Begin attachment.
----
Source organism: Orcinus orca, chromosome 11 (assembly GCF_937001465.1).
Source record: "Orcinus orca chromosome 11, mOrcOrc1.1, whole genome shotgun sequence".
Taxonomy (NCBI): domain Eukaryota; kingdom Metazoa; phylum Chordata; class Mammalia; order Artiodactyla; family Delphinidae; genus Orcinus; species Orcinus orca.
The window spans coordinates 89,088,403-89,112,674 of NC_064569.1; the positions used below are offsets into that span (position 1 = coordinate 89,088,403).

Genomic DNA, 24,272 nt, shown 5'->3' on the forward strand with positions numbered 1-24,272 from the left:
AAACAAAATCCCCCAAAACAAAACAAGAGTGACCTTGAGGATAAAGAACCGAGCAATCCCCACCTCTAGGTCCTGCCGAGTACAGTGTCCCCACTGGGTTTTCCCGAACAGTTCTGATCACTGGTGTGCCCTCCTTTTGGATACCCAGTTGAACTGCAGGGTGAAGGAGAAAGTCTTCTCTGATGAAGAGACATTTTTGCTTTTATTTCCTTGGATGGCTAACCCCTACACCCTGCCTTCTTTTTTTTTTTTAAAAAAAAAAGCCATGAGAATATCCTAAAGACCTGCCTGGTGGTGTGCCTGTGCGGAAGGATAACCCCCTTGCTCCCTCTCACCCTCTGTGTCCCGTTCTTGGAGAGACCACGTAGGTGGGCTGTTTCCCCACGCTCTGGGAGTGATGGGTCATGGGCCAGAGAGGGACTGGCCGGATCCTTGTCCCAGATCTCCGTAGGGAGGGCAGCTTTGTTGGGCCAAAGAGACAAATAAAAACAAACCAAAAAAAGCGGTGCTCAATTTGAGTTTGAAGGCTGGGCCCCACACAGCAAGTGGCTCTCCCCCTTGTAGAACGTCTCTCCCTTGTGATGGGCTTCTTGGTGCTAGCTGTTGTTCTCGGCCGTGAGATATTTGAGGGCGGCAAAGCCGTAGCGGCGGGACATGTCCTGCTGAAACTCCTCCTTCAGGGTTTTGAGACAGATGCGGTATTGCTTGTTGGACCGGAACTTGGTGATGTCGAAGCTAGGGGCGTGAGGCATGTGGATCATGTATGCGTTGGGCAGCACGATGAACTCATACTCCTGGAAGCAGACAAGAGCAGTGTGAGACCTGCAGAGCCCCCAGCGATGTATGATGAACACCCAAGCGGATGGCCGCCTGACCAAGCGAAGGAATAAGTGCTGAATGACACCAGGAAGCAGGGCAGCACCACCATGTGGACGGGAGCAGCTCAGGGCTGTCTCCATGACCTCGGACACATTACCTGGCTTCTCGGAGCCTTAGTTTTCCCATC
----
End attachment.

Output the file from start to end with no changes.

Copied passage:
Source organism: Orcinus orca, chromosome 11 (assembly GCF_937001465.1).
Source record: "Orcinus orca chromosome 11, mOrcOrc1.1, whole genome shotgun sequence".
Taxonomy (NCBI): domain Eukaryota; kingdom Metazoa; phylum Chordata; class Mammalia; order Artiodactyla; family Delphinidae; genus Orcinus; species Orcinus orca.
The window spans coordinates 89,088,403-89,112,674 of NC_064569.1; the positions used below are offsets into that span (position 1 = coordinate 89,088,403).

Genomic DNA, 24,272 nt, shown 5'->3' on the forward strand with positions numbered 1-24,272 from the left:
AAACAAAATCCCCCAAAACAAAACAAGAGTGACCTTGAGGATAAAGAACCGAGCAATCCCCACCTCTAGGTCCTGCCGAGTACAGTGTCCCCACTGGGTTTTCCCGAACAGTTCTGATCACTGGTGTGCCCTCCTTTTGGATACCCAGTTGAACTGCAGGGTGAAGGAGAAAGTCTTCTCTGATGAAGAGACATTTTTGCTTTTATTTCCTTGGATGGCTAACCCCTACACCCTGCCTTCTTTTTTTTTTTTAAAAAAAAAAGCCATGAGAATATCCTAAAGACCTGCCTGGTGGTGTGCCTGTGCGGAAGGATAACCCCCTTGCTCCCTCTCACCCTCTGTGTCCCGTTCTTGGAGAGACCACGTAGGTGGGCTGTTTCCCCACGCTCTGGGAGTGATGGGTCATGGGCCAGAGAGGGACTGGCCGGATCCTTGTCCCAGATCTCCGTAGGGAGGGCAGCTTTGTTGGGCCAAAGAGACAAATAAAAACAAACCAAAAAAAGCGGTGCTCAATTTGAGTTTGAAGGCTGGGCCCCACACAGCAAGTGGCTCTCCCCCTTGTAGAACGTCTCTCCCTTGTGATGGGCTTCTTGGTGCTAGCTGTTGTTCTCGGCCGTGAGATATTTGAGGGCGGCAAAGCCGTAGCGGCGGGACATGTCCTGCTGAAACTCCTCCTTCAGGGTTTTGAGACAGATGCGGTATTGCTTGTTGGACCGGAACTTGGTGATGTCGAAGCTAGGGGCGTGAGGCATGTGGATCATGTATGCGTTGGGCAGCACGATGAACTCATACTCCTGGAAGCAGACAAGAGCAGTGTGAGACCTGCAGAGCCCCCAGCGATGTATGATGAACACCCAAGCGGATGGCCGCCTGACCAAGCGAAGGAATAAGTGCTGAATGACACCAGGAAGCAGGGCAGCACCACCATGTGGACGGGAGCAGCTCAGGGCTGTCTCCATGACCTCGGACACATTACCTGGCTTCTCGGAGCCTTAGTTTTCCCATC